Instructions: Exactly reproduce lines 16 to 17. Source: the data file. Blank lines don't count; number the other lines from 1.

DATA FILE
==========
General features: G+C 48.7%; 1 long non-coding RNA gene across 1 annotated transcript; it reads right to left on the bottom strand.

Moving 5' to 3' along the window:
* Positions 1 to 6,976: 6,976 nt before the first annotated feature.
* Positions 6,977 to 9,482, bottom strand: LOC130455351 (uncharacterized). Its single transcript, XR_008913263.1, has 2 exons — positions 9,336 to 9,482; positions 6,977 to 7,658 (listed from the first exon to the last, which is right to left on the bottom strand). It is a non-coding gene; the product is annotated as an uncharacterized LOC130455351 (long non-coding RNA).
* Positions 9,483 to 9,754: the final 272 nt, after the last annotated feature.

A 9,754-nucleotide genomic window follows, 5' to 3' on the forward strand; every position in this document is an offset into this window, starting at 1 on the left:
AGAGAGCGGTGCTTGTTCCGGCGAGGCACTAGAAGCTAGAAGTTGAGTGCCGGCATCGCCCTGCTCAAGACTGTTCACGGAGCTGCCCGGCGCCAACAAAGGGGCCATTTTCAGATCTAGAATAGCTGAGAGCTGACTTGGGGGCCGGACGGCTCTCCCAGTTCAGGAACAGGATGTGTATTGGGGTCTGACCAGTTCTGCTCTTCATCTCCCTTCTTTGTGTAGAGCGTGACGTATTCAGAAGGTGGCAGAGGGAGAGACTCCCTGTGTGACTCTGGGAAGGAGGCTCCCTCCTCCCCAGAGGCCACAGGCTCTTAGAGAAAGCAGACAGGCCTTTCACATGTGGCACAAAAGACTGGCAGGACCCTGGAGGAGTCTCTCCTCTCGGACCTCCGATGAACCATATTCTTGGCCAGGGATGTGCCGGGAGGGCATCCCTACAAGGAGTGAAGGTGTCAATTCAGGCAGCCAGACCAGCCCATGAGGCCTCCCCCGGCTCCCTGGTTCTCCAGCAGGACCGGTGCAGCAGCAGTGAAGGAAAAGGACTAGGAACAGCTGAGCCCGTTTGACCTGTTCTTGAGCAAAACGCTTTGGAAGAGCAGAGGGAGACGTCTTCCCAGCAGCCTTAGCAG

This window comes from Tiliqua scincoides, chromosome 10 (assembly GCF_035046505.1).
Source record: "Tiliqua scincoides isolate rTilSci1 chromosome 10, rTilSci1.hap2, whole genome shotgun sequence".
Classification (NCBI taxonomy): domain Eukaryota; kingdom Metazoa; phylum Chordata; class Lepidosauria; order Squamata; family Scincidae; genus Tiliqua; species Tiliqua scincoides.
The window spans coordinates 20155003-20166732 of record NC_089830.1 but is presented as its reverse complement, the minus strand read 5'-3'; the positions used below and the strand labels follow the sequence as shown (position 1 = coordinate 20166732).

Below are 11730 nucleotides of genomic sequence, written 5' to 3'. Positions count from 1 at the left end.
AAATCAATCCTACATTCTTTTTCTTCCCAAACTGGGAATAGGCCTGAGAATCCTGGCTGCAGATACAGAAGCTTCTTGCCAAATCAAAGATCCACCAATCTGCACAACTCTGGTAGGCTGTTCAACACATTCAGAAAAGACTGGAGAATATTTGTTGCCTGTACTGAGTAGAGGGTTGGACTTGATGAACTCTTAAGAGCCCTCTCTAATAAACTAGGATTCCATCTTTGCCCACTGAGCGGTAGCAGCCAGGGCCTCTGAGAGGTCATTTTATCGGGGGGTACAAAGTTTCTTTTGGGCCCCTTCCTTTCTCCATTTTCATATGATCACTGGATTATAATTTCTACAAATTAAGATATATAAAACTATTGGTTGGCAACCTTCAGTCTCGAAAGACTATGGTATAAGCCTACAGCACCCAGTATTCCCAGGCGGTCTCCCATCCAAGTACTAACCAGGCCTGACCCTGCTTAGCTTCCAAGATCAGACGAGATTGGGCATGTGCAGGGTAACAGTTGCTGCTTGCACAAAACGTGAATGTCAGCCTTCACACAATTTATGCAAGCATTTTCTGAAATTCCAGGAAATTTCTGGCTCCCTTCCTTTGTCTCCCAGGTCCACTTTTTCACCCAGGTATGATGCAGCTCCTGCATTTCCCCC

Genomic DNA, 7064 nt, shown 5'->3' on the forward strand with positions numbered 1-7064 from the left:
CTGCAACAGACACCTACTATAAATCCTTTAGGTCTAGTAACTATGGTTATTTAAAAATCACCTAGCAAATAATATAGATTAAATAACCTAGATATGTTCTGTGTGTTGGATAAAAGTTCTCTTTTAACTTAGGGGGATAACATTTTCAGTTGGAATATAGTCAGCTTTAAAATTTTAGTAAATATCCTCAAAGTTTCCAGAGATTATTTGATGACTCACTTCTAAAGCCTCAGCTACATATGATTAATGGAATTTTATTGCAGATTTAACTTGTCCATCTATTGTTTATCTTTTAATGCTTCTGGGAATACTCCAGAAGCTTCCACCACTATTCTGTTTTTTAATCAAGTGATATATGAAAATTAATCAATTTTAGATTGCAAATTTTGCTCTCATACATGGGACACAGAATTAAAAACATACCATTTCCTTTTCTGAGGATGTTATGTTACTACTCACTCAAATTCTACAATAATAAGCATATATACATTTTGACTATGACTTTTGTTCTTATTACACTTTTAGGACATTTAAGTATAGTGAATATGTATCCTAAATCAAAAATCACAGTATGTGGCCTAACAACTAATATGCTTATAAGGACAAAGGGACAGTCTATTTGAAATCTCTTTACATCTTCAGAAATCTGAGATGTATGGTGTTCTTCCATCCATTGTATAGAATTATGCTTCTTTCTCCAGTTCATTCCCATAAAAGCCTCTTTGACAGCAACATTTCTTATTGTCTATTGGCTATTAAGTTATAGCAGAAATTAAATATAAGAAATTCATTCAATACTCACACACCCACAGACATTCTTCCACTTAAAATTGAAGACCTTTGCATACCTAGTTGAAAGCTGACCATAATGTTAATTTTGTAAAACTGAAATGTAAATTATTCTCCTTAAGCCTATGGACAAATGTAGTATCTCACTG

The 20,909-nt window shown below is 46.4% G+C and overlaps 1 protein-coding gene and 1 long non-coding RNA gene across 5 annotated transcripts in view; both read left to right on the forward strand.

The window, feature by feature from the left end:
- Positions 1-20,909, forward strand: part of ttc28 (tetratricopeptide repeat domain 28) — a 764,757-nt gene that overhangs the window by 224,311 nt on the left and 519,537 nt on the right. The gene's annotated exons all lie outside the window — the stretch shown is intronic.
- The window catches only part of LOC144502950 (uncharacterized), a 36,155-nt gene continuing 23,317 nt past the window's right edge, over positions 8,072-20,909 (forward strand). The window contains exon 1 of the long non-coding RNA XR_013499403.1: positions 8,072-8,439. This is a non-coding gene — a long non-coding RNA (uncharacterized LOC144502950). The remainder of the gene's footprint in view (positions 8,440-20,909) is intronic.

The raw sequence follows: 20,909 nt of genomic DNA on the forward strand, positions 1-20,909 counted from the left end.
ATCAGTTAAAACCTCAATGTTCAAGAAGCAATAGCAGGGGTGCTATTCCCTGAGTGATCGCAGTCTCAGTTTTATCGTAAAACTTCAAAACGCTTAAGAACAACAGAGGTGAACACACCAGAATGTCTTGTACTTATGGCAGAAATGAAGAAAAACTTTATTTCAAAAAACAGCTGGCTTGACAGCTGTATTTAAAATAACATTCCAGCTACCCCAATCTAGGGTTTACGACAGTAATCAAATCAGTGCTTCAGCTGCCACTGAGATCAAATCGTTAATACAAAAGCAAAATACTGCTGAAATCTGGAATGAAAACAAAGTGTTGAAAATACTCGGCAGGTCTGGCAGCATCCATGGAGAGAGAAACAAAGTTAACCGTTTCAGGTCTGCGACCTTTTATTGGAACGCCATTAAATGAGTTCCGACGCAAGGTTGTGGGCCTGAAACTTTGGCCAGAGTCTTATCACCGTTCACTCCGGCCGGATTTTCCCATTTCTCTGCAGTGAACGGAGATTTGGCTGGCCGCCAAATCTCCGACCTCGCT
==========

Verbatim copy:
The 20,909-nt window shown below is 46.4% G+C and overlaps 1 protein-coding gene and 1 long non-coding RNA gene across 5 annotated transcripts in view; both read left to right on the forward strand.

The window, feature by feature from the left end: